Gov. Gavin Newsom will soon unveil a revised budget proposal that adds more details to a $22 billion climate package aimed at moving California closer to carbon neutrality. Along with the ambitious state budget, the administration has released several strategic plans for boosting state climate and conservation efforts.

Yet agricultural counties and farm groups are drawing more attention to the Williamson Act, a program created more than 50 years ago to conserve farmland but stalled during the Great Recession and was never funded again.

“We need to make sure that any programs and partnerships we have going forward are things the state is really willing to commit to—and not just leave to the counties,” said Staci Heaton, a policy advocate with the Rural County Representatives of California (RCRC), who spoke at a recent hearing on the administration’s plan for conserving 30% of the state’s land and coastal waters by 2030, a commitment known as 30x30. “While [those programs] have been well-intentioned by the state, they have been abandoned by the state and left to the counties to hold the bag.”

To address that issue, RCRC is supporting Assembly Bill 1772, which would revive the Williamson Act program with $40 million from the state’s general taxpayer fund. The Assembly Agriculture Committee earlier this month passed the measure with unanimous support and no opposition. The Assembly Local Government Committee will take up the measure Wednesday.

Jim PattersonAsm. Jim Patterson, R-Fresno

California passed the Williamson Act into law in 1965 to preserve open space and agricultural lands from development and “keep farmers farming,” according to California Farm Bureau policy advocate Taylor Roschen. Private property owners would sign voluntary contracts with counties—and occasionally cities—to preserve the land for 10 years. The contracts renew each year for another 10-year obligation. Under the “super Williamson Act,” the easements can extend to 20 years. In return, county assessors lower the value of the land to the standard of agricultural or open space lands, rather than raise it to market value as required under 1978’s Proposition 13.

The program has preserved more than 16.5 million acres of natural and working lands, accounting for nearly a third of the privately owned land in California.

The state, in turn, made subvention payments to the counties to make up for the lost property tax revenues. The Legislature had been funding the program with an annual appropriation of about $35-40 million. Amid sweeping budget cuts across the state government, however, the program lost all funding in 2010, drying up a significant revenue source for rural counties.

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“These taxes weren't just used for agriculture. They were used for the entire community,” said Catherine Freeman, a legislative representative for California State Association of Counties, during the Assembly hearing. “The forgone property taxes could have been used for public safety, schools and other things.”

The bill’s author, Assemblymember Jim Patterson of Fresno, explained that without program funding, many local governments have not been accepting new contracts for easements and are not renewing existing contracts.

“This means lands that could otherwise be conserved are at risk for development,” said Patterson.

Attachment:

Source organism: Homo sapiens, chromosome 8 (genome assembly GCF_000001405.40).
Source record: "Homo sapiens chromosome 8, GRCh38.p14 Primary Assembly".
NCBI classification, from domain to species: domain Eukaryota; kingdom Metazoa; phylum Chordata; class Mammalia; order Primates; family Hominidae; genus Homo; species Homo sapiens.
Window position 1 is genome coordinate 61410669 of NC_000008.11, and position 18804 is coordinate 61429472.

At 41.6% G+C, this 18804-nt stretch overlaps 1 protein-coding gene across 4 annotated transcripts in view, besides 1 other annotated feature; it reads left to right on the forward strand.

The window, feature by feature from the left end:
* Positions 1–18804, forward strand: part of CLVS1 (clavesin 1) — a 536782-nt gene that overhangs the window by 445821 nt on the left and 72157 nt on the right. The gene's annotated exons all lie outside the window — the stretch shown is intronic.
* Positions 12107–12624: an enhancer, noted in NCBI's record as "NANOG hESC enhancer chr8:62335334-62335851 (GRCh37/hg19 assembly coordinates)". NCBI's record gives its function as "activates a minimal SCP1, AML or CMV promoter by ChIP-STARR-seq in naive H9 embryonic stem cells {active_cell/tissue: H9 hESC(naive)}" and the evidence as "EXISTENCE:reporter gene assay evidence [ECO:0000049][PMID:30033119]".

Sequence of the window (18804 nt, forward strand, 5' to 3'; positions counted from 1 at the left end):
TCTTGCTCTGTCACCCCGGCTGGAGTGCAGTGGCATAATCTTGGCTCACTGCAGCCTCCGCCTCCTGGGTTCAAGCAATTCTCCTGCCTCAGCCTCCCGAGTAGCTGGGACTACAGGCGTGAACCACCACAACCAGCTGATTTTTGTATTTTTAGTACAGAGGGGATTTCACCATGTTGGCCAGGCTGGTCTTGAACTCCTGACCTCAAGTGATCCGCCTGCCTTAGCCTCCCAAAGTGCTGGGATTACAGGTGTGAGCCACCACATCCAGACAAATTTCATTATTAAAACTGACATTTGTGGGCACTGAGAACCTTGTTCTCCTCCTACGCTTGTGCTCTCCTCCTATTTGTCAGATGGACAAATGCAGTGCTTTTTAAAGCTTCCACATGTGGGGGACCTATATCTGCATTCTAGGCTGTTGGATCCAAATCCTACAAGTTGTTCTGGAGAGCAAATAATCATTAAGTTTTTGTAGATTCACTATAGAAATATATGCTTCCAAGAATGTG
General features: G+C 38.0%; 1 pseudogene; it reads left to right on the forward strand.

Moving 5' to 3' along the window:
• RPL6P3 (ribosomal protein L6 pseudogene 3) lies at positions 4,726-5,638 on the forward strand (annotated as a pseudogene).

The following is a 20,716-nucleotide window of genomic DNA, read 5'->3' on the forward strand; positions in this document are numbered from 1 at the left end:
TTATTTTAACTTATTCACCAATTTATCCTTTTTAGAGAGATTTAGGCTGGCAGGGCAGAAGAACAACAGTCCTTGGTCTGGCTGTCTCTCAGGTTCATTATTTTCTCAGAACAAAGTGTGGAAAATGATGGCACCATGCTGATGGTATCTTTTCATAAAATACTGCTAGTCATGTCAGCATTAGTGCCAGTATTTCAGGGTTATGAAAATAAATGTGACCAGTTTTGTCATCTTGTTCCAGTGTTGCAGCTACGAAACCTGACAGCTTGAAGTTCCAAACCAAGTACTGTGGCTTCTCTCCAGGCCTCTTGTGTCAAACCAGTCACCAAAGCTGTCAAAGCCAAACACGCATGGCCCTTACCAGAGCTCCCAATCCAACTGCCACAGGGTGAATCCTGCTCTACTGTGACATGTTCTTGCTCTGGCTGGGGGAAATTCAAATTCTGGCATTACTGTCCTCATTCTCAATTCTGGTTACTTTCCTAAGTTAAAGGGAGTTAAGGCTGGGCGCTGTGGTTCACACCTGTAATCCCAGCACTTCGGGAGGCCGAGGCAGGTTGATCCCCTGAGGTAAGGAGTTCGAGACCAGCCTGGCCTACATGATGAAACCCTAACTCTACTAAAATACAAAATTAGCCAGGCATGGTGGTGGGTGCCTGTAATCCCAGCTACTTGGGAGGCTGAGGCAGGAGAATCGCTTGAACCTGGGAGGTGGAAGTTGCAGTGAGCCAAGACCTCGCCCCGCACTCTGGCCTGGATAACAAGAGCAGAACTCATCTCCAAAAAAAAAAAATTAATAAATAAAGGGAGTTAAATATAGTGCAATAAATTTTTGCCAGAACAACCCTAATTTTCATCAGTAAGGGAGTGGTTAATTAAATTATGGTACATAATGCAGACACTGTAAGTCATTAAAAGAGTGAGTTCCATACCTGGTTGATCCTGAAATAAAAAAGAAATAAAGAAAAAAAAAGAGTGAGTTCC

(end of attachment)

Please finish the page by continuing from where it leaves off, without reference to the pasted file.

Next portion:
Roschen pointed out that just before the committee hearing, Imperial County’s board of supervisors denied a motion to open up acreage for Williamson Act contracts “because they simply can't afford it without the subvention payments.”

She acknowledged the challenge in articulating the benefits of a 20th century program within a 21st century context, but argued it “hits all the markers that are priorities for this administration,” as well as lawmakers and the public. She ran through a long list of benefits: It allows farmers to protect biodiversity through habitat restoration, ensure public access to nature, mitigate climate emissions while adapting to climate extremes, invest in dust management practices to improve air quality, and build facilities to generate renewable energy.

During the 30x30 hearing, Roschen urged the administration to consider Williamson Act contracts as durable obligations that go through a rigorous review process before approval and support the same biodiversity goals as the 30x30 plan.

In registering their support, CSAC and RCRC described the Williamson Act as more critical today than ever, “in a time where increasing land prices can offer a tempting reason for owners to parcel and subdivide crucial farmland and open space.”

Yet those arguments were never made to the Legislature when Patterson first introduced the measure in 2020. At the height of the pandemic, the Legislature shut down for several weeks and returned with a severely condensed calendar and great uncertainty over the state’s budget health. The Agriculture Committee never took up the measure and it fell to the wayside with hundreds of other bills.

The proponents are now eyeing the series of record budget windfalls under the Newsom administration and see the tax relief from the Williamson Act as one way to stimulate local economies in the wake of the pandemic while enticing landowners to conserve and to support California agriculture.

“More than ever, open space is needed for multiple benefits,” said Freeman, adding that it would help with water retention and quality, preserve critical rangeland, and strengthen the nation’s food supply.

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